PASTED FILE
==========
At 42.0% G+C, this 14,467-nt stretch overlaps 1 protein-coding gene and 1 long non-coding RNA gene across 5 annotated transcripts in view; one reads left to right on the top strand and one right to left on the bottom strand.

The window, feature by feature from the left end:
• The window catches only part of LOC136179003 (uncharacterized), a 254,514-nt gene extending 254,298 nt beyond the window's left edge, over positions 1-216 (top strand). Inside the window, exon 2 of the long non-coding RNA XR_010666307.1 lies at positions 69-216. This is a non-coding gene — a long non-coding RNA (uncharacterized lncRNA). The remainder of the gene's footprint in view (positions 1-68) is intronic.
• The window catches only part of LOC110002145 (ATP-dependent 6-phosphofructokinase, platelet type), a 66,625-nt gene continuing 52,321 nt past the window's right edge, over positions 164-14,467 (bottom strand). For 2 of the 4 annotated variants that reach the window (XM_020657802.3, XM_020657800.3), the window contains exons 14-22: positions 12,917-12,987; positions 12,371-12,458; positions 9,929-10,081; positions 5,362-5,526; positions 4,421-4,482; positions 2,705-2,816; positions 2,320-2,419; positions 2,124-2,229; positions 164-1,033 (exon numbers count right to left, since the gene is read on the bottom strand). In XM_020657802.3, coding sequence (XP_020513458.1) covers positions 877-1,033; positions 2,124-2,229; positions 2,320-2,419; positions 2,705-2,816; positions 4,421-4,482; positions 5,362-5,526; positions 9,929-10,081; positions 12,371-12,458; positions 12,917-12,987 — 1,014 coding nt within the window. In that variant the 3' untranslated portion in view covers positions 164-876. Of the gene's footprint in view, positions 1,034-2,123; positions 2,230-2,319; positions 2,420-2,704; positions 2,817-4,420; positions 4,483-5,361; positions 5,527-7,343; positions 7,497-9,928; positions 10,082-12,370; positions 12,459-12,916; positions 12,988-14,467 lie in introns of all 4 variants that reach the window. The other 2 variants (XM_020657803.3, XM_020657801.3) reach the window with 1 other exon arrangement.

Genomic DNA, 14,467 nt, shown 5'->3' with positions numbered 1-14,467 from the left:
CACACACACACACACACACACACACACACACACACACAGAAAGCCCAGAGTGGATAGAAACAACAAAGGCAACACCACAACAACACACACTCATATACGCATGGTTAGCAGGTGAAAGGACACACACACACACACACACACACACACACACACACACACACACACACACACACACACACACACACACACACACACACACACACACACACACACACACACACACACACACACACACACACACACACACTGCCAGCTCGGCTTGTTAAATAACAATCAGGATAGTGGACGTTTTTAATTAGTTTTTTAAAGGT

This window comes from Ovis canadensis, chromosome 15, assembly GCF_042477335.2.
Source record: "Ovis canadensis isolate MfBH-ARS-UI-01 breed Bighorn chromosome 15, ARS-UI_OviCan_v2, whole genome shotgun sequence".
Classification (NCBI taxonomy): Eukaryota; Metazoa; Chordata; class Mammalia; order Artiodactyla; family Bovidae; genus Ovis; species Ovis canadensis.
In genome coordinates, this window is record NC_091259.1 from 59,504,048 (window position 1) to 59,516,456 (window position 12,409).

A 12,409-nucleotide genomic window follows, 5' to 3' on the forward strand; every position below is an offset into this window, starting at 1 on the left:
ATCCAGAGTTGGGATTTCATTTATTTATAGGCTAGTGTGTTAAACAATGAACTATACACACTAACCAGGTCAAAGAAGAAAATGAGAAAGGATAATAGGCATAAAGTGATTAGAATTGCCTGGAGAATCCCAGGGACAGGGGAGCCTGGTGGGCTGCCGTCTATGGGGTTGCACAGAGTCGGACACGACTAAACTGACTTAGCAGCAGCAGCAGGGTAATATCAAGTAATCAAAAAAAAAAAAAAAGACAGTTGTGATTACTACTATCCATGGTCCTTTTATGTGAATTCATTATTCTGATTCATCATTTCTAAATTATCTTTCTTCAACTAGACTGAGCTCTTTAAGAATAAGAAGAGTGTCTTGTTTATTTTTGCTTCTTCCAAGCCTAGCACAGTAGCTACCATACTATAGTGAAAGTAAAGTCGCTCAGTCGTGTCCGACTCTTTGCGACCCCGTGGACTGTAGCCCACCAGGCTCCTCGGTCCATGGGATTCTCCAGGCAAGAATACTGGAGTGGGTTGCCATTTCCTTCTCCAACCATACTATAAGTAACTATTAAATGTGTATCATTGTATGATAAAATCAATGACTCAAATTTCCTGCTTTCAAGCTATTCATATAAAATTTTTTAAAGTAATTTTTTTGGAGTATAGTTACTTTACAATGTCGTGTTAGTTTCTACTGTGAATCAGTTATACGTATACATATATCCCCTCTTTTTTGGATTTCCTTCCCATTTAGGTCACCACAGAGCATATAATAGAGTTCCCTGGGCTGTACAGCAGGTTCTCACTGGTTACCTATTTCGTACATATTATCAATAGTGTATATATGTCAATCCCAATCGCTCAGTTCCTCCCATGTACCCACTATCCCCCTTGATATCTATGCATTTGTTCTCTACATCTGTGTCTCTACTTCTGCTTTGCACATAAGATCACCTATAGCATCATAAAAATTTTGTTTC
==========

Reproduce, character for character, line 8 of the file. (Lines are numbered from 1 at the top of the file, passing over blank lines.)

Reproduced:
Source record: "Ovis canadensis isolate MfBH-ARS-UI-01 breed Bighorn chromosome 15, ARS-UI_OviCan_v2, whole genome shotgun sequence".